Dredged lake sediment could nourish new crops
105 articles from TUESDAY 2.5.2023
Climate change: life in ocean ‘twilight zone' at risk from warming
Every year, farmers fertilize their crops with nitrogen and phosphorus to ensure a good harvest. And every year some of that fertilizer inevitably makes its way into ponds and lakes, where it can trigger ecosystem-wrecking algal blooms. According to a new study published last month in
Science of the Total Environment
, though, there may be a relatively simple way to close...
An AI-powered solution for accurately diagnosing tomato leaf diseases
Scientists found the vital habitat was home to far less life during warmer times on Earth
Using plasma against toxic PFAS chemicals
Plant diseases have posed a major threat to farmers since the early days of agriculture. Today, despite our improved understanding of the causes and treatment of these diseases, they continue to cause significant economic losses. Although detecting plant diseases early is a farmer's best bet to minimize their impact, manual inspection of each plant is a monumental task and is prone to errors. Only...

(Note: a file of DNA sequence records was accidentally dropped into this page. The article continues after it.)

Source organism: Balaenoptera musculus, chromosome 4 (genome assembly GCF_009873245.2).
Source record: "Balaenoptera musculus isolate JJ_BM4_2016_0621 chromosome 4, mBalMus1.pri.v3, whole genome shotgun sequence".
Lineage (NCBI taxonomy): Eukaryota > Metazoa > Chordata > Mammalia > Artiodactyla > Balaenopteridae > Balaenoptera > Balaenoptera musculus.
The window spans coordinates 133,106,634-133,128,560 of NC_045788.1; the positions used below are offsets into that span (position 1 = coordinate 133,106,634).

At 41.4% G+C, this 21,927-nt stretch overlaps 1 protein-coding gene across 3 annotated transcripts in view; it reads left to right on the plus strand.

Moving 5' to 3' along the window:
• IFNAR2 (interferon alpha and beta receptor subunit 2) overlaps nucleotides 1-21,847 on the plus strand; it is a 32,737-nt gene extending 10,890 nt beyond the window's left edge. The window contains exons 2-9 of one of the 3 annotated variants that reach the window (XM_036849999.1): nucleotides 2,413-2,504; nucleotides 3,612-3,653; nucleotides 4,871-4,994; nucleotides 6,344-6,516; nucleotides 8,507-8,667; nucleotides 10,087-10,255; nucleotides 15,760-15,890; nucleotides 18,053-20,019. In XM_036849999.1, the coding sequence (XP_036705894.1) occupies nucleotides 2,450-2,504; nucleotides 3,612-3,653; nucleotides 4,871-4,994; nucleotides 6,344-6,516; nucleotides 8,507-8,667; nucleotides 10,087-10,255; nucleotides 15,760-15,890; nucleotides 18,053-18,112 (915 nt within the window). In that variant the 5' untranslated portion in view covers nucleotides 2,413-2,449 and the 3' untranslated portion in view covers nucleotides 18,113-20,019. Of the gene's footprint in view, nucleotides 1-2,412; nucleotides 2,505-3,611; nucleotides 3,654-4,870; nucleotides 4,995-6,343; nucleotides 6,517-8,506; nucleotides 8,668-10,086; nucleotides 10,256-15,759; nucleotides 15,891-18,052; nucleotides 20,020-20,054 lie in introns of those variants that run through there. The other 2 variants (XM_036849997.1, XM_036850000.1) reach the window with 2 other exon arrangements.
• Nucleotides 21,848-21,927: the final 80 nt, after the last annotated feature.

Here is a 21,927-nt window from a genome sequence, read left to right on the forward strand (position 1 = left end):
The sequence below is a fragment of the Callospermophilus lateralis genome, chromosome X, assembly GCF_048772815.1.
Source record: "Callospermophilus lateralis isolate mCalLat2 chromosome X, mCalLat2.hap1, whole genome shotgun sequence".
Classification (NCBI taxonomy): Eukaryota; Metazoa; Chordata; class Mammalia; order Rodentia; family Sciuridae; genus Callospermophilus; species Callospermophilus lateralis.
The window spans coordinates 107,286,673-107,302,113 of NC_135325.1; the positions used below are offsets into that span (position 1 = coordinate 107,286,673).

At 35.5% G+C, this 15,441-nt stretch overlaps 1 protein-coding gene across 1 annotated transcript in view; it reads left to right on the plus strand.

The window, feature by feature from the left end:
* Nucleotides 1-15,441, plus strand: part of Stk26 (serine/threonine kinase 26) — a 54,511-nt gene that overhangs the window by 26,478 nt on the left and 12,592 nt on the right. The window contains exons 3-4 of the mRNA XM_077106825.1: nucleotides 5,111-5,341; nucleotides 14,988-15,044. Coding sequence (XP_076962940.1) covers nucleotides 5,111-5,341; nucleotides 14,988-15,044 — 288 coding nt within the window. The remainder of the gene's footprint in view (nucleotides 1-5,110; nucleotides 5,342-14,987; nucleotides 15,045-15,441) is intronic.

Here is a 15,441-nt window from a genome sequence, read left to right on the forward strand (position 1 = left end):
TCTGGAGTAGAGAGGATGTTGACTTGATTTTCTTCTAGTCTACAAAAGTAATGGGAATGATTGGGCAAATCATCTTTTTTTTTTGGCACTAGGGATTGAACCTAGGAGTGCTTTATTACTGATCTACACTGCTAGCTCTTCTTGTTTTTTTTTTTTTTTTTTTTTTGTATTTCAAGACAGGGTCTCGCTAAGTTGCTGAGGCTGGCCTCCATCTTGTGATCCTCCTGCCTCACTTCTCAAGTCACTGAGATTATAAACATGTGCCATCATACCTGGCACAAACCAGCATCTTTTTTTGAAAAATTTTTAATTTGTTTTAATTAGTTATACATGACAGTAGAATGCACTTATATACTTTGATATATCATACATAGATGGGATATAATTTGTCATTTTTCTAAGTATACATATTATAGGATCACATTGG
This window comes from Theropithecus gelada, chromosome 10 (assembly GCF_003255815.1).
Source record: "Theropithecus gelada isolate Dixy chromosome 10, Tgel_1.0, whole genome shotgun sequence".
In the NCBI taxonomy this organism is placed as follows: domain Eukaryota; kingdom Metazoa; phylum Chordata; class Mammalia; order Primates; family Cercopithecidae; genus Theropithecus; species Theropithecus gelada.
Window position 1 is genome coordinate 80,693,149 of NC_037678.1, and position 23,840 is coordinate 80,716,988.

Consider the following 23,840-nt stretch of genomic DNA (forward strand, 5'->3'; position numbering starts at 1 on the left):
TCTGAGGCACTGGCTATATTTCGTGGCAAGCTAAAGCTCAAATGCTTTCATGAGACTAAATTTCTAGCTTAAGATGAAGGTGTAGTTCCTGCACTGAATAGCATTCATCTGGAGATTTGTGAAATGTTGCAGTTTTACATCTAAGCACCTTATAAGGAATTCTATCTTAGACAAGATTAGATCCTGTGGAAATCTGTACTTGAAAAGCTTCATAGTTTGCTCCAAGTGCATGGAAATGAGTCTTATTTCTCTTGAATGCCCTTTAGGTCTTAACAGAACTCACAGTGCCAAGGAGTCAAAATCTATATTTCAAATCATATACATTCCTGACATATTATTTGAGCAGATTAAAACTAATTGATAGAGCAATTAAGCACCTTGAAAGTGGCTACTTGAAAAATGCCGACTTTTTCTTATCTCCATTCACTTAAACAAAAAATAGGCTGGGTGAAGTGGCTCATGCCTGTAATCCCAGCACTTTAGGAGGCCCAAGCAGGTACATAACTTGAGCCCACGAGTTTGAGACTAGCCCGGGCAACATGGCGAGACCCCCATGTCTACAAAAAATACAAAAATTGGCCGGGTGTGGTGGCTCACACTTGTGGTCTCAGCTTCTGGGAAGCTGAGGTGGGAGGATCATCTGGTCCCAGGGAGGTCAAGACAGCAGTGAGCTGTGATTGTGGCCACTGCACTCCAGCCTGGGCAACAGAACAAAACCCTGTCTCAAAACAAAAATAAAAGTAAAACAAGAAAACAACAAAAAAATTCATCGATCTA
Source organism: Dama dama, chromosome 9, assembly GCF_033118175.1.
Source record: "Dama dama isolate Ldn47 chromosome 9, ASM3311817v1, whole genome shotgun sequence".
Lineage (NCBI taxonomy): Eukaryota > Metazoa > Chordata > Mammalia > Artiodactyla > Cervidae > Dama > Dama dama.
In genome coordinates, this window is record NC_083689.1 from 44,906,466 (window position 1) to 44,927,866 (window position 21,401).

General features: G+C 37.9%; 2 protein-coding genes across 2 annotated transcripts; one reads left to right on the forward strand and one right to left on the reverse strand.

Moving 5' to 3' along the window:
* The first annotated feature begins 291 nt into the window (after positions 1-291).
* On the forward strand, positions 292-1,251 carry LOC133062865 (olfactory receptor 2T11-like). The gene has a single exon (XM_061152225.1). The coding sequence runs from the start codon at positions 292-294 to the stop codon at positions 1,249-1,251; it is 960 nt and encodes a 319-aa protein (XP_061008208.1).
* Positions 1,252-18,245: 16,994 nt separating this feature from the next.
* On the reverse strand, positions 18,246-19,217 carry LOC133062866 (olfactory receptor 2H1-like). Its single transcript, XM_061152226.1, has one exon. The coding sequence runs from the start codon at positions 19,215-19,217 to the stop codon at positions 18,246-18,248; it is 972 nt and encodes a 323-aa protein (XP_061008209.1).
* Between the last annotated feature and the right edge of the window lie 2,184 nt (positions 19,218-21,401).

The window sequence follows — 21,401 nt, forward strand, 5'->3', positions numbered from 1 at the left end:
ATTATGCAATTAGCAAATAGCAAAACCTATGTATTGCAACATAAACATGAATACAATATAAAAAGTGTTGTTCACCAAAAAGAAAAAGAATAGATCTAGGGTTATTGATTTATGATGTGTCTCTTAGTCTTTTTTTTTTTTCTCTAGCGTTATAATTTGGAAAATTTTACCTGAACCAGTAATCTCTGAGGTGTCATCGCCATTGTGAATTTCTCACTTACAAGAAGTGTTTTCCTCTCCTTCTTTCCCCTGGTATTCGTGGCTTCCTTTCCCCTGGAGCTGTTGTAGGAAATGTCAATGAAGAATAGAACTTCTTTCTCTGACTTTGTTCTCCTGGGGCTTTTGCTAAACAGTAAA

Scientists create high-resolution poverty maps using big data
Harmful PFAS chemicals can now be detected in many soils and bodies of water. Removing them using conventional filter techniques is costly and almost infeasible. Researchers at the Fraunhofer Institute for Interfacial Engineering and Biotechnology IGB are now successfully implementing a plasma-based technology in the AtWaPlas joint research project.
New video series captures team working on NASA's Europa Clipper
A team of researchers from the Complexity Science Hub (CSH) and Central European University (CEU) created more-detailed poverty maps using computational tools that bring together survey information, and data and images provided by public sources such as Google and Meta (Facebook).
Exploring how the hallucinogenic substance in psilocybin mushrooms works on the molecular level
Destined for Jupiter's icy moon Europa, the Europa Clipper spacecraft—the largest NASA has ever flown on an interplanetary mission—is being readied to launch in October 2024. Between now and then, thousands of hours of work will go into assembling and testing the spacecraft to ensure it's hardy enough to survive a six-year 1.6-billion-mile (2.6 billion kilometer) journey and sophisticated...
Moss-covered forest ditches could provide another tool to combat climate change